It's interesting that we are given unmatched inputs and outputs, as it were. This is not a game about being an octopus. This is not a game about being a human or accomplishing tasks that humans value. It's a game about an octopus trying to be human. That's the subject, anyway. Weird place to be. Putting aside the specifics of the controls, or the setting (the fatherhood narrative), what do you think this says about the core fantasy of Octodad?


Not Another Not Another Movie (2011)

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Watching and then sitting down to write about Not Another Not Another Movie has proven to be a microcosm of relaying a positive or negative review relative to how long ago the movie finished.  The first time I watched The Big Lebowski I hated it and two years passed before I gave it another chance.  In the case of NANAM (which, itself, is a fun acronym) if you caught me within the first ten minutes I would have said it was one of the surprise comedies of the year.  Alas, as the song goes, time keeps on slipping...slipping...slipping...

It's now been forty five minutes since the credits stopped and I'm struggling to remember what I liked so much.  The opening scenes of Hollywood big-shots forced to do z-grade motion pictures were amusing, especially given my admiration for their pluck.  But this is a prime example of how a premise cannot sustain a film.  The mockumentary of NANAM that becomes the film I watched would have worked as a splendid twenty minute short film, but stretched to an hour and a half is just too much.

There's another part of me that wants to scream, "So what?"  So what if the quality of NANAM degraded very fast, it was one of the only films this year that gave me a belly laugh.  This is the year of Kevin James as a street-fighter, what's a little harm in laughing at movie stars as they gradually fall into the abyss?  "Not much," replies NANAM, "as long as you don't want anything else."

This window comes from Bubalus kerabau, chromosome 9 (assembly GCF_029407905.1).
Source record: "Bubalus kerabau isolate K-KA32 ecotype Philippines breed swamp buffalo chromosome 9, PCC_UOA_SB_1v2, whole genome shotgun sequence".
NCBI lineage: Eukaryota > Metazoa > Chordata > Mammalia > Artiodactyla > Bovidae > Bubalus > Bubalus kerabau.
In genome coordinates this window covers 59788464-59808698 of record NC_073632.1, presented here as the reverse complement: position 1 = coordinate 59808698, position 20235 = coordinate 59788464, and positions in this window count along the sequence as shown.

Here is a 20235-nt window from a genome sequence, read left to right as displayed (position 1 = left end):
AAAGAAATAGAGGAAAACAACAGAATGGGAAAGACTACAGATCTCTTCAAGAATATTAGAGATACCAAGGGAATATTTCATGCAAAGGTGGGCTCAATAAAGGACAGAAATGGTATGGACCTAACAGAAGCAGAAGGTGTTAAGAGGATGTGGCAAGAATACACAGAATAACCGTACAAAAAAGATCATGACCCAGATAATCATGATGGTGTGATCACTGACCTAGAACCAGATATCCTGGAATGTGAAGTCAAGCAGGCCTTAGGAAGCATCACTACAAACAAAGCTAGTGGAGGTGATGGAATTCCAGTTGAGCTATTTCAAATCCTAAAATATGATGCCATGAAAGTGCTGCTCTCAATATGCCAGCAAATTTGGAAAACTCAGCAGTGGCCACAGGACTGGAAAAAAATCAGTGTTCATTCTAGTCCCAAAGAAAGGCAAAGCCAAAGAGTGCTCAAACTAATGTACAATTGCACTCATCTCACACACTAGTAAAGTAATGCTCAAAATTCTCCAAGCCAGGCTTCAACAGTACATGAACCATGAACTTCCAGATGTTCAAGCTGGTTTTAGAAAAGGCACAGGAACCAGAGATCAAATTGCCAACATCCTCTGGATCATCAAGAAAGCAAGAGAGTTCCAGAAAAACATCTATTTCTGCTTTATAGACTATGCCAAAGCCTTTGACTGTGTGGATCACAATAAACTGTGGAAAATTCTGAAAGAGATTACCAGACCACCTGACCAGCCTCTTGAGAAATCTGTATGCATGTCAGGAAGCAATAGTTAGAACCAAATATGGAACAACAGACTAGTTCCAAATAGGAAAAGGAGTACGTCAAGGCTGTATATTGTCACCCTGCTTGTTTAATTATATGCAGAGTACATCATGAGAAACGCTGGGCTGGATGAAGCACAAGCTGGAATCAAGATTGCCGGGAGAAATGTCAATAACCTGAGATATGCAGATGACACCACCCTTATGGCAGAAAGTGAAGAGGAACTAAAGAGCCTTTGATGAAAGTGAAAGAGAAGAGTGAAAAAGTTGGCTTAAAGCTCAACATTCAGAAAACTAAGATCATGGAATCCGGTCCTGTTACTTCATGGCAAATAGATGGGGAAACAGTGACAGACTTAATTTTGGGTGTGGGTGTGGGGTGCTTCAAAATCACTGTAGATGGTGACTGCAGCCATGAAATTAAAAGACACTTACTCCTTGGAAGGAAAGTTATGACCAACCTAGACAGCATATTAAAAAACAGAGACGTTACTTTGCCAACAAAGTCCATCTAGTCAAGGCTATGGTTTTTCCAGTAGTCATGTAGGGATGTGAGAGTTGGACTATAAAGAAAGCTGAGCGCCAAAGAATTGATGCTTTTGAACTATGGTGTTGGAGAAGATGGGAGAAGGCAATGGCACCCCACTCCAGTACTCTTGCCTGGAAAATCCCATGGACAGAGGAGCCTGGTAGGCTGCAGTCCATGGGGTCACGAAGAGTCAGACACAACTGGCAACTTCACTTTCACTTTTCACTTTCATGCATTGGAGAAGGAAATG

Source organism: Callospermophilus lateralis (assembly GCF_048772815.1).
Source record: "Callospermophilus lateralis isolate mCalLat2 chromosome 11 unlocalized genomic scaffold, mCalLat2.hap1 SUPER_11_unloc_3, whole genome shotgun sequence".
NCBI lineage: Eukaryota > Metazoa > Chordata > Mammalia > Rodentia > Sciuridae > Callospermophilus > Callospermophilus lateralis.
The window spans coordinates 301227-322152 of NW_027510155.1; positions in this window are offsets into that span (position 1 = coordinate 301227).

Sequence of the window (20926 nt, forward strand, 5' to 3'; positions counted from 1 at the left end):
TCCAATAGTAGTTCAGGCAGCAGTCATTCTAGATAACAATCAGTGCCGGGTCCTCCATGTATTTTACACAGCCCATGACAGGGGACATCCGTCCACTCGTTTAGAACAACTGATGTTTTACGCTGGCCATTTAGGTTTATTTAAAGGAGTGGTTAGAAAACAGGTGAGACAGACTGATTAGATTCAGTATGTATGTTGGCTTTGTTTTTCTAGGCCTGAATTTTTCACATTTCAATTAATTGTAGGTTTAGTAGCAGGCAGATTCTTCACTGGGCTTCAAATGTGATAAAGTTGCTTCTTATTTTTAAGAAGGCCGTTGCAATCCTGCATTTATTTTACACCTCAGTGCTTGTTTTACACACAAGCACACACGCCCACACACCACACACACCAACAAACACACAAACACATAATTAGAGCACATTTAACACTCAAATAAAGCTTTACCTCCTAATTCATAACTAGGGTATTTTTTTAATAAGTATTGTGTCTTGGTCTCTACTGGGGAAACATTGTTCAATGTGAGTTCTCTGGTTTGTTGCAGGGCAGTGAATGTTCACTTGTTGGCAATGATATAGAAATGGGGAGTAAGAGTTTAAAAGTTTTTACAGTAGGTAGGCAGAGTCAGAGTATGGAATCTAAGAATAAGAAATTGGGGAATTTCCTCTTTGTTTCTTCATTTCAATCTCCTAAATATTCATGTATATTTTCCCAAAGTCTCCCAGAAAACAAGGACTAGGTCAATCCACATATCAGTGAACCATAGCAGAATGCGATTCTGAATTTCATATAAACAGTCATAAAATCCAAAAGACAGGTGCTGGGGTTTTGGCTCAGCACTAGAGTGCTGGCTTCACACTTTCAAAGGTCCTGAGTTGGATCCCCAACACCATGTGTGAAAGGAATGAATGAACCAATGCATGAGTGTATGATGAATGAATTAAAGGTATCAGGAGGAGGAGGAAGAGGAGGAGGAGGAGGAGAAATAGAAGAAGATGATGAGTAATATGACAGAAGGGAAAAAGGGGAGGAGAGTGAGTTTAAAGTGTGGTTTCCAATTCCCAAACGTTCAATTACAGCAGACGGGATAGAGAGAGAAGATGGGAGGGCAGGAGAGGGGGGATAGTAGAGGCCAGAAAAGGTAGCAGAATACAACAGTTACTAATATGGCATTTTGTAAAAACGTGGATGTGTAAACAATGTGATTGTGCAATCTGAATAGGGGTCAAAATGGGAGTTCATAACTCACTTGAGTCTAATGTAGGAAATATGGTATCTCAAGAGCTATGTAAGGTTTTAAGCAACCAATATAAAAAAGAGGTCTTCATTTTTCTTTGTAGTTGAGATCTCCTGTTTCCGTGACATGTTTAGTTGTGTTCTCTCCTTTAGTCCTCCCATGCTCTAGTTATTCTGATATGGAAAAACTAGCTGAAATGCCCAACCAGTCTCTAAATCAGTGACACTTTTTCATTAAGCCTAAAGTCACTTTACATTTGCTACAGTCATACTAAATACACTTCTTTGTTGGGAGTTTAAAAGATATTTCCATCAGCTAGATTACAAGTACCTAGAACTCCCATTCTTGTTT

Arthur Christmas (2011)

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Arthur Christmas is nearly a  year old, and not a film I have been looking forward to seeing.  Despite its pedigree through Aardman Animations (they of Wallace and Gromit and this year's Pirates!) I was let down by their last effort, the surprisingly lackluster Flushed Away.  Then there was the matter of that advertising making every inch of the film look like prepackaged bland cheer.  There's not anything wrong with a bit of cheer, but after so many "We have to save Christmas!" expressions in a three minutes span it's hard not to feel a bit wary.

This is one of those moments I'm happy to be wrong, and for exactly the reasons I should have anticipated.  All of Aardman Animations films, even the ones that have left me a bit cold, are firm believers in the old Rocky and Bullwinkle principle of animated entertainment.  You have to hook the kids with the flashy animation, and then keep the adults happy with humor that will look silly to the kids but sly to the adults.

I'm happy to report Arthur Christmas accomplishes this in spades and is probably the darkest movie about Santa Claus ever made.  It's not "Santa is surprisingly racist and literally fighting the devil" dark, but the reality isn't that far off.  The world of Arthur Christmas has kamikaze elves and a Grand-Santa (a superb Bill Nighy) who I suspect was not a fan of the suffragette movement.   It's a strange Christmas film.